How can I mathematically describe the shape of an idealised bean? (In two dimensions and in threes dimensions)

At the moment I'm calling the shape I refer to an ellipse/ellipsoid on a curved major axis.


This seems to work for 2D: $$r \leq \sin^3\theta+\cos^3\theta$$


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    $\begingroup$ I bet you can make a cardoid look like a bean. $\endgroup$ – Alex Youcis Dec 12 '12 at 7:32
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    $\begingroup$ For some reason, this made me think of the shape from this question $\endgroup$ – davidlowryduda Dec 12 '12 at 7:36
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    $\begingroup$ It is bean-shaped. $\endgroup$ – Qiaochu Yuan Dec 12 '12 at 7:47
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    $\begingroup$ What kind of bean? There are a number of different types. $\endgroup$ – The_Sympathizer Dec 12 '12 at 7:50
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    $\begingroup$ this seems to work for 2D $\quad r=\sin^3\theta+\cos^3\theta$ $\endgroup$ – Elements in Space Dec 12 '12 at 8:05

The problem is, we do not know exactly what you mean by "idealised bean". Can you describe the shape better? A closed curve shape with two opposite indentations? (To me that seems more like a peanut.)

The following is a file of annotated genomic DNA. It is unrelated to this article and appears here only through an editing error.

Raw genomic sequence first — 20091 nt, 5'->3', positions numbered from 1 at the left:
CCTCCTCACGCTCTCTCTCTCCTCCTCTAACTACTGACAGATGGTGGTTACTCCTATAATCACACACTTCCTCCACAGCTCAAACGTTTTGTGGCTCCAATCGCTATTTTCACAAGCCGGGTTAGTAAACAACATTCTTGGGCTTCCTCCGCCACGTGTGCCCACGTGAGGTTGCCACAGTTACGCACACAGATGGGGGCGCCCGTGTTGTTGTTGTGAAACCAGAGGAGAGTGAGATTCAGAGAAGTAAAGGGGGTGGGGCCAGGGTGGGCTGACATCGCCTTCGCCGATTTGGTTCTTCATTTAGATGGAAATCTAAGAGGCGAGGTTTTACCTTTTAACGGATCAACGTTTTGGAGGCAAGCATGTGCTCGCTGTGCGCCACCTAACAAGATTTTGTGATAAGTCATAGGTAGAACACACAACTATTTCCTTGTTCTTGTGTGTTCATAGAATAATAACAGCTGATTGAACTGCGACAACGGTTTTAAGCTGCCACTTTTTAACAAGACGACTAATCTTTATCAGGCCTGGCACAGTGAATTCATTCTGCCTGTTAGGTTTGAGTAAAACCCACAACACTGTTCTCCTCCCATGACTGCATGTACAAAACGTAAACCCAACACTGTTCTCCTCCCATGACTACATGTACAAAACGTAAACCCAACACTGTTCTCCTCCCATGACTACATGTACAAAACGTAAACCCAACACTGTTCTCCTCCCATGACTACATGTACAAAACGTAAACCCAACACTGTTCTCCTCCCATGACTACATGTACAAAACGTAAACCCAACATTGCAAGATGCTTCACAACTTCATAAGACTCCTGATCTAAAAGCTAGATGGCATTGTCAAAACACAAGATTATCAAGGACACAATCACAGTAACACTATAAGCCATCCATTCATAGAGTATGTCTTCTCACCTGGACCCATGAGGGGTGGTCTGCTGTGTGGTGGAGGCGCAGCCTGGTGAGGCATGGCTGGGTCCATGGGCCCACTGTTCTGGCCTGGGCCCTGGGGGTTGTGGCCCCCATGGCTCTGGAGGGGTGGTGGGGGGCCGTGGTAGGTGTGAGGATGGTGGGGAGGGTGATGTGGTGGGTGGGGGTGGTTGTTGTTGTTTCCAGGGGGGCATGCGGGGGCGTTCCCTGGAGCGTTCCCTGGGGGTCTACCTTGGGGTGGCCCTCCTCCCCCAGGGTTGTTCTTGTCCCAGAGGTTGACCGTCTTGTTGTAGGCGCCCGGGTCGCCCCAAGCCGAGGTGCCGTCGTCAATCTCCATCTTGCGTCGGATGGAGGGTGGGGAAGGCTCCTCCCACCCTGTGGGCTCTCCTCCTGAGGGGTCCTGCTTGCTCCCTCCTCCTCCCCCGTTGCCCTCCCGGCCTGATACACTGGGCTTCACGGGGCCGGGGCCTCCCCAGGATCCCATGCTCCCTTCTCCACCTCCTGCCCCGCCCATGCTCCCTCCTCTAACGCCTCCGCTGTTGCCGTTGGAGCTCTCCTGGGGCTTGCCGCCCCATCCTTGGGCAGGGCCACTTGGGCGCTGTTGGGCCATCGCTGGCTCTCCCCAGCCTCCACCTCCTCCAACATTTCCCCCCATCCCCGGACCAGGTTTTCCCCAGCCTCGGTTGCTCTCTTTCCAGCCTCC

Then you say in the comments that $r = \sin^3\theta + \cos^3\theta$ seems to work well.

enter image description here

What do you want to do with that curve now? Give it another indentation on the opposite side?

$r = \cos^2(\theta) + 1$

enter image description here

More indented with $r = 2\cos 2\theta + 4$

enter image description here

You also said "an ellipse/ellipsoid on a curved major axis." I'm not sure exactly what that looks like. If you can sketch the picture and show us, we'd have a better idea of the shape you're looking for.

BTW, to make 3D versions, usually we just rotate the 2D shape about some axis.

For reference, here are the equations for an ellipse:

$y = \pm b\sqrt{1 - \frac{x^2}{a^2}} \hspace{1cm}$ or $\hspace{1cm}r = \displaystyle \frac{ab}{\sqrt{a^2\sin^2\theta + b^2\cos^2\theta}}$ in polar coordinates.


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